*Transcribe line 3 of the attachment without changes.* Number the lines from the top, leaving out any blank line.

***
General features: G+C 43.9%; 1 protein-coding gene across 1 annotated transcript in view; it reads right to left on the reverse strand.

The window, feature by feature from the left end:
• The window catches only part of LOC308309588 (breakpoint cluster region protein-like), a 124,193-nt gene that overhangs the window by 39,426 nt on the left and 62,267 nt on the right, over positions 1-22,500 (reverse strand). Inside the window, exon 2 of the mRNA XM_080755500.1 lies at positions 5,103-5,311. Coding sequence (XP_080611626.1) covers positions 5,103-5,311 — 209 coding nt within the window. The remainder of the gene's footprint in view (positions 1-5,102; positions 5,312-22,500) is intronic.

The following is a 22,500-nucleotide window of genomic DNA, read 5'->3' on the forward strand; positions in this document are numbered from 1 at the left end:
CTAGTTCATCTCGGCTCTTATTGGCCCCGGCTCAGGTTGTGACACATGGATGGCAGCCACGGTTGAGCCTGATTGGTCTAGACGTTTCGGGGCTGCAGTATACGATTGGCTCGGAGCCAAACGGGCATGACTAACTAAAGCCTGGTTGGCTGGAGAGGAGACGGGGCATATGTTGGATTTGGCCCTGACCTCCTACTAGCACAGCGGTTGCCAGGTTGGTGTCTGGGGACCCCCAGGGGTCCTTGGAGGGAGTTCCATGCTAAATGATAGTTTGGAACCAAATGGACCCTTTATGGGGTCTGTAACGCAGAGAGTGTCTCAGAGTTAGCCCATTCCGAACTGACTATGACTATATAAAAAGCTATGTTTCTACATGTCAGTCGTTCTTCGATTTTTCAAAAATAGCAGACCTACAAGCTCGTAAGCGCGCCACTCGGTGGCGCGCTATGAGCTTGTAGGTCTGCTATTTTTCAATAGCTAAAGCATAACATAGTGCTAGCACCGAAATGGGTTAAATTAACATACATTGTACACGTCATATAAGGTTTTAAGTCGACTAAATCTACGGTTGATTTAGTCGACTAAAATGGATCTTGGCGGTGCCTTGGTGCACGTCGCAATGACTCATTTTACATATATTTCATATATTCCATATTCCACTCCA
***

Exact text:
• The window catches only part of LOC308309588 (breakpoint cluster region protein-like), a 124,193-nt gene that overhangs the window by 39,426 nt on the left and 62,267 nt on the right, over positions 1-22,500 (reverse strand). Inside the window, exon 2 of the mRNA XM_080755500.1 lies at positions 5,103-5,311. Coding sequence (XP_080611626.1) covers positions 5,103-5,311 — 209 coding nt within the window. The remainder of the gene's footprint in view (positions 1-5,102; positions 5,312-22,500) is intronic.